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A port of LINQ (Language-Integrated Query) to Java
branch: master

This branch is 132 commits behind julianhyde:master

Add groupBy method to Enumerable that populates an accumulator, rathe…

…r than building an expensive list of all records in the group. It is similar to Enumerable.aggregate, except that it supports keys. Also a similar groupBy method that has an additional EqualityComparer parameter.

Add an enum Primitive to make it easier to manage primitive classes (e.g. int) and their boxing classes (e.g. Integer). Fix how constants are generated, and how say Long is converted to Integer.
latest commit 06a67b799e
@julianhyde julianhyde authored


A port of LINQ (Language-Integrated Query) to Java.


$ git clone git:// linq4j

Build and test

$ mvn compile
$ mvn test


If you would like to contribute, here are some of the tasks we have planned. Please let us know if you are starting one.

  • Implement and test the methods allowing queries on Enumerables. The methods are specified in ExtendedEnumerable, DefaultEnumerable calls the implementations in Extensions. We'll do these in tranches. Each time you implement a method, add a test similar to Linq4jTest.testWhere. Try to refactor out some helper (named inner) classes, rather than creating 2 or 3 anonymous classes per method.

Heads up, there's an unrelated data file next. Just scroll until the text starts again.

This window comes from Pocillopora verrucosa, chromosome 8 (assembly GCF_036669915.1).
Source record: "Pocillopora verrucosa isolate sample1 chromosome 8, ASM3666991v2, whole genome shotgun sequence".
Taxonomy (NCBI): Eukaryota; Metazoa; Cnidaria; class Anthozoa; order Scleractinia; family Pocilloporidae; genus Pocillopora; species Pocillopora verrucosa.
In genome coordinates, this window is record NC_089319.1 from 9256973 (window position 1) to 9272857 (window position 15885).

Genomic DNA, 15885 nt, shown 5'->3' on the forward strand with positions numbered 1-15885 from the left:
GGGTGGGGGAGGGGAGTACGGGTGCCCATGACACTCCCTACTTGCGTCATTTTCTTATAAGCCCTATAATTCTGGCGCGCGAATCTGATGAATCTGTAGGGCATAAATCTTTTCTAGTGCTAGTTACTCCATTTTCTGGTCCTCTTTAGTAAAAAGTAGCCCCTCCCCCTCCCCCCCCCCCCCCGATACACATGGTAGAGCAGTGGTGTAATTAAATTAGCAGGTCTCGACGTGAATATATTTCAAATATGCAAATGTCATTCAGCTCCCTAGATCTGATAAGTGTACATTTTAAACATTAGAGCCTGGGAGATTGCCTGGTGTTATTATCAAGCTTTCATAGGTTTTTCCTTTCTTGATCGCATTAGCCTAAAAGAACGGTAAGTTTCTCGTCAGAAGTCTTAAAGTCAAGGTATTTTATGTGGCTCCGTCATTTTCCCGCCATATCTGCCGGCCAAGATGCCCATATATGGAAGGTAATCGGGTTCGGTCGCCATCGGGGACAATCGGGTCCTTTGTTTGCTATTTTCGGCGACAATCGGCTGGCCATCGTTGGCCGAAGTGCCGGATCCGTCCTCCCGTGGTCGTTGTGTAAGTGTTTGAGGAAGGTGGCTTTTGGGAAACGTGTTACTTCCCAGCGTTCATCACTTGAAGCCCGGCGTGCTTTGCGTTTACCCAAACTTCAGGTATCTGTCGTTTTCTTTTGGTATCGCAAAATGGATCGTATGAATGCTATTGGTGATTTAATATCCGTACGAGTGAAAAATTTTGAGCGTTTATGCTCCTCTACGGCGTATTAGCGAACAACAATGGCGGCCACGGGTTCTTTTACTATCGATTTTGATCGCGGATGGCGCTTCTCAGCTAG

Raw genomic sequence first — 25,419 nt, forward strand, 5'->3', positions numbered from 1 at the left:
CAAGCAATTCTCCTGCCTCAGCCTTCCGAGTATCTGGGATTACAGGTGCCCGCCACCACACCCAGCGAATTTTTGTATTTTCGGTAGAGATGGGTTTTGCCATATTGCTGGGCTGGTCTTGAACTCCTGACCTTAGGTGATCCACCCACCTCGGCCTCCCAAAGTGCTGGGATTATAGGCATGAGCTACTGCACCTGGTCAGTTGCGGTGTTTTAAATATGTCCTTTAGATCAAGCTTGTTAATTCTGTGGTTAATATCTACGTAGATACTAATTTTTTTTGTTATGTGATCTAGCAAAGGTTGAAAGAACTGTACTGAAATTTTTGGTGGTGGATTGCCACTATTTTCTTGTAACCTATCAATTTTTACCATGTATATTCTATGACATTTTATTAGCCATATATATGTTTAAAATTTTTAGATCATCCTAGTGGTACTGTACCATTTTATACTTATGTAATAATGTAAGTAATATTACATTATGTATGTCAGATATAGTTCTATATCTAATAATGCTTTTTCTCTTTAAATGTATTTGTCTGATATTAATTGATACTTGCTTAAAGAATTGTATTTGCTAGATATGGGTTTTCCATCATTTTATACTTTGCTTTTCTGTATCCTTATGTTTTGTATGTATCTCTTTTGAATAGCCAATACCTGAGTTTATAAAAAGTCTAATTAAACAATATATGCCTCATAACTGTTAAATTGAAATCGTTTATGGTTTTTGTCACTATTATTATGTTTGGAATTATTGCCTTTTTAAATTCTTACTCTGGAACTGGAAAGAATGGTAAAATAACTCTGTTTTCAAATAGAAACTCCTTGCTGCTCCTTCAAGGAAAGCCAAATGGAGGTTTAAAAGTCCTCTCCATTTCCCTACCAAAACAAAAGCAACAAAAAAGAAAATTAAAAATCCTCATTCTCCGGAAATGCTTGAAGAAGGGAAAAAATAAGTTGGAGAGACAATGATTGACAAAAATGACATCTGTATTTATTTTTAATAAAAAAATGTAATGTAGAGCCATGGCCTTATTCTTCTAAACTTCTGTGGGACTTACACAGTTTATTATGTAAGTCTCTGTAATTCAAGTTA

• Third tranche: implement groupBy for Enumerable.

  • Fourth tranche: implement any, all, aggregate, sum, min, max, average for Enumerable.

  • Sixth tranche: implement union, intersect, except, distinct methods for Enumerable.

  • Seventh tranche: first, last, defaultIfEmpty, elementAtOrDefault, firstOrDefault, lastOrDefault for Enumerable. May need to add a class parameter so that we can generate the right default value.

  • Eighth tranche: implement orderBy, reverse for Enumerable.

  • Ninth tranche: implement methods that require EqualityComparer.

  • Last tranche: all remaining methods for Enumerable.

  • Parser support. Either modify a Java parser (e.g. OpenJDK), or write a pre-processor. Generate Java code that includes expression trees.

  • Port Enumerable and Queryable to Scala. Change classes (in particular, collections and function types) so that user code is looks like concise, native Scala. Share as much of the back-end as possible with linq4j, but don't compromise the Scala look-and-feel of the front-end. Use adapters (and sacrifice a bit of performance) if it helps.

  • Write a simple LINQ-to-SQL provider. This would generate SQL and get data from JDBC. It's a prototype, demonstrating that we can connect the dots. Plan to throw it away.

  • In the prototype LINQ-to-SQL provider, write a simple rule to recognize a select list and where clause and push them down to SQL.

  • Test Scala front-end against LINQ-to-SQL provider.

  • A better provider using a planner framework.

  • JDBC driver on top of linq4j (not necessarily on top of the Queryable/Expression object model; more likely on the query model that this translates to).

  • Use planner framework to build back-ends to non-SQL data sources (e.g. MongoDB, Hadoop, text files).

Already implemented

Methods on Enumerable:

  • select, selectMany, where, groupJoin, join;
  • count, longCount;
  • cast, ofType;
  • toMap, toLookup, skip, skipWhile, take, takeWhile.

Methods on Queryable:

  • where, whereN
  • skip, skipWhile, skipWhileN, take, takeWhile, takeWhileN.

(Except methods that involve EqualityComparer.)

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